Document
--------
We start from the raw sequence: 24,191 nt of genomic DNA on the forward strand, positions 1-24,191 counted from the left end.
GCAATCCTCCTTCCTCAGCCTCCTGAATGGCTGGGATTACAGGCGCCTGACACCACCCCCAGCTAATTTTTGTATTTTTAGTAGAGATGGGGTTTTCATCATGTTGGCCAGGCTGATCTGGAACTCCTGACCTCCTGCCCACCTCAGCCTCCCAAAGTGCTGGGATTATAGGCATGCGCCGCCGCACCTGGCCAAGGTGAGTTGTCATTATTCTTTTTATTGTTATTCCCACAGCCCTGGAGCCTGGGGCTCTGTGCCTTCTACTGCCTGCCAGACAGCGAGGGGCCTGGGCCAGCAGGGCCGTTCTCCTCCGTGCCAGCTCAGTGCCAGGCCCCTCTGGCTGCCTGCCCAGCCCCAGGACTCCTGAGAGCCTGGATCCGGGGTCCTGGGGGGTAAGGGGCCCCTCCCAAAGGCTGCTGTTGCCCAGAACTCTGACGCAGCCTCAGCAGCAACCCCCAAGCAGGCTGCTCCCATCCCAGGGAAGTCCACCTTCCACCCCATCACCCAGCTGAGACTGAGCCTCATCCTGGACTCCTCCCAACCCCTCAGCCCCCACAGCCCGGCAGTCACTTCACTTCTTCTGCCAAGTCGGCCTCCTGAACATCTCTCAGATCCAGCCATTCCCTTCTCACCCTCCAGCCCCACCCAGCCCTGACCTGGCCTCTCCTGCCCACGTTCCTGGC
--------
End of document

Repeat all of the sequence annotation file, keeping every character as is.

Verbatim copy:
We start from the raw sequence: 24,191 nt of genomic DNA on the forward strand, positions 1-24,191 counted from the left end.
GCAATCCTCCTTCCTCAGCCTCCTGAATGGCTGGGATTACAGGCGCCTGACACCACCCCCAGCTAATTTTTGTATTTTTAGTAGAGATGGGGTTTTCATCATGTTGGCCAGGCTGATCTGGAACTCCTGACCTCCTGCCCACCTCAGCCTCCCAAAGTGCTGGGATTATAGGCATGCGCCGCCGCACCTGGCCAAGGTGAGTTGTCATTATTCTTTTTATTGTTATTCCCACAGCCCTGGAGCCTGGGGCTCTGTGCCTTCTACTGCCTGCCAGACAGCGAGGGGCCTGGGCCAGCAGGGCCGTTCTCCTCCGTGCCAGCTCAGTGCCAGGCCCCTCTGGCTGCCTGCCCAGCCCCAGGACTCCTGAGAGCCTGGATCCGGGGTCCTGGGGGGTAAGGGGCCCCTCCCAAAGGCTGCTGTTGCCCAGAACTCTGACGCAGCCTCAGCAGCAACCCCCAAGCAGGCTGCTCCCATCCCAGGGAAGTCCACCTTCCACCCCATCACCCAGCTGAGACTGAGCCTCATCCTGGACTCCTCCCAACCCCTCAGCCCCCACAGCCCGGCAGTCACTTCACTTCTTCTGCCAAGTCGGCCTCCTGAACATCTCTCAGATCCAGCCATTCCCTTCTCACCCTCCAGCCCCACCCAGCCCTGACCTGGCCTCTCCTGCCCACGTTCCTGGC